NEW YORK – His Eminence Archbishop Elpidophoros Homily for Palm Sunday at Holy Trinity Archdiocesan Cathedral in New York.
Beloved Brothers and Sisters in Christ,
Σήμερον ? χάρις το? ?γίου Πνεύματος, ?μ?ς συνήγαγε, κα? πάντες α?ροντες τ?ν Σταυρόν σου λέγομεν· Ε?λογημένος ? ?ρχόμενος, ?ν ?νόματι Κυρίου· ?σανν? ?ν το?ς ?ψίστοις.
Today the grace of the Holy Spirit has gathered us together, and as we all take up Your Cross we cry out: Blessed is He Who comes in the Name of the Lord! Hosanna in the highest![*]
Indeed, my beloved Christians, it is the grace of the Holy Spirit that brings us together today – whether by video or audio, or most simply and indeed most purely, by the intentions of our hearts – it is the Spirit of God Who unites us on this blessed Palm Sunday.
Today, our Western Christian Brothers and Sisters are celebrating Easter – and we wish them every joy.
But we are not there yet—although we already commenced yesterday, as today’s Gospel says, “six days before the Passover,”[†] in the aftermath of the greatest of our Lord’s miracles, the raising of Lazaros. This σημε?ον, this sign is the statement of our Lord Jesus Christ to the world of His love for us, and it is the backdrop for our present Feast.
The commotion stirred up in Jerusalem and in Judea—from Bethany where the miracle occurred, to the Temple precincts into which Jesus marched on this Sunday of the Palms—all of this signaled something extraordinary to the people. They hailed Jesus as their King, remembering the prophecy of Zechariah:
Rejoice greatly, O daughter of Zion! Shout, O daughter of Jerusalem! Behold, your King is coming to you; He is just and having salvation, humble and riding on a donkey, a colt, the foal of a donkey.[‡]
When they saw Christ on the foal of the donkey, they remembered this prophecy, and they believed that Jesus was a king who had come to free them from the Roman oppressors. They did not understand that His “Kingdom is not of this world.”[§]
They did not realize that this Nazarene from Galilee was, in truth, born in Bethlehem of Judea. He was no Galilean by blood at all, but rather a direct descendent from Judah, the fourth son of Jacob. Thus, they did not connect him with the other prophecy:
Binding his foal unto the vine, and his donkey’s colt unto the choice vine; He washed his garments in wine, and His clothes in the blood of grapes.[**]
You see, my friends, our Lord is the True Vine,[††] and by riding upon the donkey colt – an animal considered unclean in Judaism and thus symbolizing all Gentiles – He binds our fate and that of every human being to His own. He takes upon Himself the salvation of all the Gentiles as well as all the Jewish People, not just the one man, Lazaros, whom He raised from the dead.
And what are the garments that he will wash in “wine … in the blood of grapes?” They are the human nature of every person who has ever lived or will ever live. He comes to cleanse us, to purify our hearts and our humanity, and in order to do so, He has to shed His Precious Blood. He marches into Jerusalem on this Palm Sunday to unleash a river of love, a torrent of mercy, and a flood of forgiveness.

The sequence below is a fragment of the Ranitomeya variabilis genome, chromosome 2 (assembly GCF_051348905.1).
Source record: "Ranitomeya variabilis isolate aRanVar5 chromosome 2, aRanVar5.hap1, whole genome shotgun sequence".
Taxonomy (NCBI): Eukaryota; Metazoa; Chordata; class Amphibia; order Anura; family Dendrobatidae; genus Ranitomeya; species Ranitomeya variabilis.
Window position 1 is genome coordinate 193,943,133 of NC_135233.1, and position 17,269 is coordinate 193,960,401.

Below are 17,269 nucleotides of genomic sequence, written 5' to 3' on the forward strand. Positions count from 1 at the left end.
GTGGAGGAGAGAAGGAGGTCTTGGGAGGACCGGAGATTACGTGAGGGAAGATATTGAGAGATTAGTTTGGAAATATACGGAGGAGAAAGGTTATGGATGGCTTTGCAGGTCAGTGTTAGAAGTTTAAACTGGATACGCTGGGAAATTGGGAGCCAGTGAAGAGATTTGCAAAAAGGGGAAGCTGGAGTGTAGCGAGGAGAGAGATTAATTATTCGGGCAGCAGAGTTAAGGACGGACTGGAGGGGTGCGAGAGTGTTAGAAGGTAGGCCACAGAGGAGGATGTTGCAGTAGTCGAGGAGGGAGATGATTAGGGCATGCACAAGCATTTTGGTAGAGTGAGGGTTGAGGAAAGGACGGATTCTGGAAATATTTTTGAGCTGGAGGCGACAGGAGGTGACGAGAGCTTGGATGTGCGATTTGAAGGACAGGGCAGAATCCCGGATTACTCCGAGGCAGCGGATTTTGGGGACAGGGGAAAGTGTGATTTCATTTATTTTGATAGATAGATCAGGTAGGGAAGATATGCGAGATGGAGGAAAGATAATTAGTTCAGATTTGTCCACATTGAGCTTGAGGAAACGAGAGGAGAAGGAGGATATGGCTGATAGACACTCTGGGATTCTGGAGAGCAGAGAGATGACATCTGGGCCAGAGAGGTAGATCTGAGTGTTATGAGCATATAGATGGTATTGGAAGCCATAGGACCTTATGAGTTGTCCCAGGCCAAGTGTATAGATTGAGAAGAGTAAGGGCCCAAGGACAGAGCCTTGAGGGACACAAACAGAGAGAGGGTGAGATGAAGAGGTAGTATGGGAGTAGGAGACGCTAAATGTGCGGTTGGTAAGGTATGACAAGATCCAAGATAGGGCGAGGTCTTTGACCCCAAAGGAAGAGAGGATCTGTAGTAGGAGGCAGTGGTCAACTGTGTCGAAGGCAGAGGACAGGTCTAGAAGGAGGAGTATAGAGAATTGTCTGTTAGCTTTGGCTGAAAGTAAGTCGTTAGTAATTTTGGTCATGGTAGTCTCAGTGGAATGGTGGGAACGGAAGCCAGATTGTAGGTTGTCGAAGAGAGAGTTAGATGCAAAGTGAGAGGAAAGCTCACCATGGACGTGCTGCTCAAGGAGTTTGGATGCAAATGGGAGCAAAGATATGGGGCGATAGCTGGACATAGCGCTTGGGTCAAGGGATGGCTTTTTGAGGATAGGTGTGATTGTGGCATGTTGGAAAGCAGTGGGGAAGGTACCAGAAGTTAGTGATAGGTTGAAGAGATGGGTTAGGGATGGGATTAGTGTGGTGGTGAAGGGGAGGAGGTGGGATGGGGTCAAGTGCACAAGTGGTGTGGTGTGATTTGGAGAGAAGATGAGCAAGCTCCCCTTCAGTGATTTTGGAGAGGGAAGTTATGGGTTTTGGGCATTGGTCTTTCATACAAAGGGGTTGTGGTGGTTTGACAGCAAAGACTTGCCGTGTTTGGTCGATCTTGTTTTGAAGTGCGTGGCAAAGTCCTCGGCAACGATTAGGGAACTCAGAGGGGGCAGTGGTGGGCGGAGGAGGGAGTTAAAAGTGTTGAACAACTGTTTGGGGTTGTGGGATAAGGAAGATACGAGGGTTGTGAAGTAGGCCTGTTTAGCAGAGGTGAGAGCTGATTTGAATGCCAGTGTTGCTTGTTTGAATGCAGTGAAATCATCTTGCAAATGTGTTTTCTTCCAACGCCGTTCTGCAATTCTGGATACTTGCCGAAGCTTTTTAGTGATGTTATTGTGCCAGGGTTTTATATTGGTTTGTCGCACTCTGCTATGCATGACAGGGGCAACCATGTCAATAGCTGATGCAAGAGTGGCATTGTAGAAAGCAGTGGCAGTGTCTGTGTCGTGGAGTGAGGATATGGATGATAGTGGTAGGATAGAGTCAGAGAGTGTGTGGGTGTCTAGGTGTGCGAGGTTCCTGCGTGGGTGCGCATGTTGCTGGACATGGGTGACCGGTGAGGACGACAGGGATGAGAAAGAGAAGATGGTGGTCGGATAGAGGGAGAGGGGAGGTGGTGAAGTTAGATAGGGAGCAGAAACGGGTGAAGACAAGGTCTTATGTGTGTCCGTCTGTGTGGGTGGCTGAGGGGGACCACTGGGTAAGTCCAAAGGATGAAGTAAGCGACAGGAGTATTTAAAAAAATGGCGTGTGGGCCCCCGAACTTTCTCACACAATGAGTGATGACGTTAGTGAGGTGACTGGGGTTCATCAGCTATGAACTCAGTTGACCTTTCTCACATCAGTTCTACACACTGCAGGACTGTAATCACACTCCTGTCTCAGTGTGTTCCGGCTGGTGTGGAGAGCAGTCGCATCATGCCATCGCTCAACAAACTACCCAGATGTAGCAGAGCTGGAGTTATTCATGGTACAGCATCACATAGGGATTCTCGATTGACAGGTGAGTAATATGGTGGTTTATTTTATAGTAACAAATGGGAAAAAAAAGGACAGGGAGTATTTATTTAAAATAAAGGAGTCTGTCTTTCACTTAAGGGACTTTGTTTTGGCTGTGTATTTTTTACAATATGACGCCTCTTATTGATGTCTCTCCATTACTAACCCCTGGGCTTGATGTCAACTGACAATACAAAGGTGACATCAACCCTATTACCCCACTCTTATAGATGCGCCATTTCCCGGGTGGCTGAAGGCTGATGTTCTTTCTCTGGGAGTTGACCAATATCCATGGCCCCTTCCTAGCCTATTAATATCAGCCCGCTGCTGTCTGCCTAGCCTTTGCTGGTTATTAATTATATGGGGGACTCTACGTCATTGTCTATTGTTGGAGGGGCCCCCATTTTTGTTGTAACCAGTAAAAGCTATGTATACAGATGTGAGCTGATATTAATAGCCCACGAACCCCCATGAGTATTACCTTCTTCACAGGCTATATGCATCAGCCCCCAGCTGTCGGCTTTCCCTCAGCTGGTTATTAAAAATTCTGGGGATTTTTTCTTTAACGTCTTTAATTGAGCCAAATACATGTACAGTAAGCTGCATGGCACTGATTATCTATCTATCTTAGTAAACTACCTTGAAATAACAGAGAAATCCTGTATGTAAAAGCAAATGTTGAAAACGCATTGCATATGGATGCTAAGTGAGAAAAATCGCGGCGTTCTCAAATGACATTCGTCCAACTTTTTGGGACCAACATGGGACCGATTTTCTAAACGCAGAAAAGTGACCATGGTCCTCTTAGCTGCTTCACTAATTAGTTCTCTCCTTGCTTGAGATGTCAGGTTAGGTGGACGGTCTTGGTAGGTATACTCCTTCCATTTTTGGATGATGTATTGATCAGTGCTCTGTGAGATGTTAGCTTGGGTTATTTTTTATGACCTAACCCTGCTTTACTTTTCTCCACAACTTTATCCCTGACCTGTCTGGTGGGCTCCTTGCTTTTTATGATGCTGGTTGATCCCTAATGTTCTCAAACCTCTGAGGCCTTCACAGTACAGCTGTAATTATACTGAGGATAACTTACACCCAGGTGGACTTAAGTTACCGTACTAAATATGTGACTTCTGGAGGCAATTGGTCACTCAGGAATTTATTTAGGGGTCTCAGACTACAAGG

The crowds see only their faint hope of an earthly king:
a king without an army,
a king on a humble donkey – not a magnificent steed,
a king without a crown.
They cast their garments before Him. The cut down branches of palms and cover the road with them. They offer what they can, even in their ignorance of the moment. They see only an earthly solution to their worldly problems. But again, the Kingdom of the Lord Jesus Christ is not of this world. And in only five days they will go from cheering for their ‘king’ to crying, “Crucify Him!”[‡‡]
Therefore, we must decide for ourselves. How will we meet the King of Glory? He is the One Who is coming this Holy Week to shed His Precious Blood for us and to wash our human nature clean.
Today, we may not be able to gather with our palms, but we can still lay down our garments before Him. We can have the intention to offer to the Lord the fullness of our human nature.
Each and every one of us – in our own way, can pave His rocky road to Golgotha with our love for one another, with our compassion for those who are suffering, and with our forgiveness for those who have wronged us. This is why the hymn that I began with exhorts us to willingly ‘take up His Cross’ like Simon of Cyrene, although in his case he was forced to do so by the Roman soldiers.[§§]
By loving those we may think unworthy of our love, by our empathy for those whom we do not know, and especially by forgiving those who have wronged us, we share in the Cross of the Lord. We share in His Holy Passion, τά ?για Πάθη Του, by which His Holy Body is broken and His Precious Blood is shed for the life of the world.
And when the day comes, and we can receive Holy Communion together again as the Assembly of the Church, you will know more profoundly what it is to be a Christian.
You will know with assurance that you are the ones who bear His Name, not only outwardly for the world to see, but inwardly where the truth of the Faith will drum in your heart with every beat.
You will know what it is to suffer for redemption, not for the randomness that we have come to know in this pandemic.
You will know that the Cross is the key that unlocks the gates of Paradise, and not an ancient instrument of death.
And you will know the same deep knowledge that Lazaros knew when he was called forth from his grave after four days. That God is the Source and Wellspring of life, and by His own Glorious Resurrection, He grants eternal life to us all.
May this Holy Week – this extraordinary Holy Week – be the most blessed of your life.
Καλή Δύναμη, κα? Καλή ?νάσταση!